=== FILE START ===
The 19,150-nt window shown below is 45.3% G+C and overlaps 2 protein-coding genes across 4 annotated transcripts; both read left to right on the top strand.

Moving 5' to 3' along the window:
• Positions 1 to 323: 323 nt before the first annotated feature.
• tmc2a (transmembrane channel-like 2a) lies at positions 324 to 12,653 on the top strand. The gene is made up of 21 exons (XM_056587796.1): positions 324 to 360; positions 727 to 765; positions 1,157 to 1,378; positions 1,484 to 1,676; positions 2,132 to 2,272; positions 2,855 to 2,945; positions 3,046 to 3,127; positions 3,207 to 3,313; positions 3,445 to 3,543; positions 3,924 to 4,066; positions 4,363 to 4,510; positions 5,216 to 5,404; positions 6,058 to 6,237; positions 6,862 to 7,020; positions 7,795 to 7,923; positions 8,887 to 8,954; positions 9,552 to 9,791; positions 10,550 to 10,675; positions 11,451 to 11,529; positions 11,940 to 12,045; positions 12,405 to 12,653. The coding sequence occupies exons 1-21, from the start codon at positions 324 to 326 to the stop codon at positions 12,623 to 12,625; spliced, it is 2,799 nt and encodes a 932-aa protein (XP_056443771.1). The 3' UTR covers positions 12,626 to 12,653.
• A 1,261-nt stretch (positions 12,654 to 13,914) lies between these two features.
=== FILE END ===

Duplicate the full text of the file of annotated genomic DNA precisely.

The 19,150-nt window shown below is 45.3% G+C and overlaps 2 protein-coding genes across 4 annotated transcripts; both read left to right on the top strand.

Moving 5' to 3' along the window:
• Positions 1 to 323: 323 nt before the first annotated feature.
• tmc2a (transmembrane channel-like 2a) lies at positions 324 to 12,653 on the top strand. The gene is made up of 21 exons (XM_056587796.1): positions 324 to 360; positions 727 to 765; positions 1,157 to 1,378; positions 1,484 to 1,676; positions 2,132 to 2,272; positions 2,855 to 2,945; positions 3,046 to 3,127; positions 3,207 to 3,313; positions 3,445 to 3,543; positions 3,924 to 4,066; positions 4,363 to 4,510; positions 5,216 to 5,404; positions 6,058 to 6,237; positions 6,862 to 7,020; positions 7,795 to 7,923; positions 8,887 to 8,954; positions 9,552 to 9,791; positions 10,550 to 10,675; positions 11,451 to 11,529; positions 11,940 to 12,045; positions 12,405 to 12,653. The coding sequence occupies exons 1-21, from the start codon at positions 324 to 326 to the stop codon at positions 12,623 to 12,625; spliced, it is 2,799 nt and encodes a 932-aa protein (XP_056443771.1). The 3' UTR covers positions 12,626 to 12,653.
• A 1,261-nt stretch (positions 12,654 to 13,914) lies between these two features.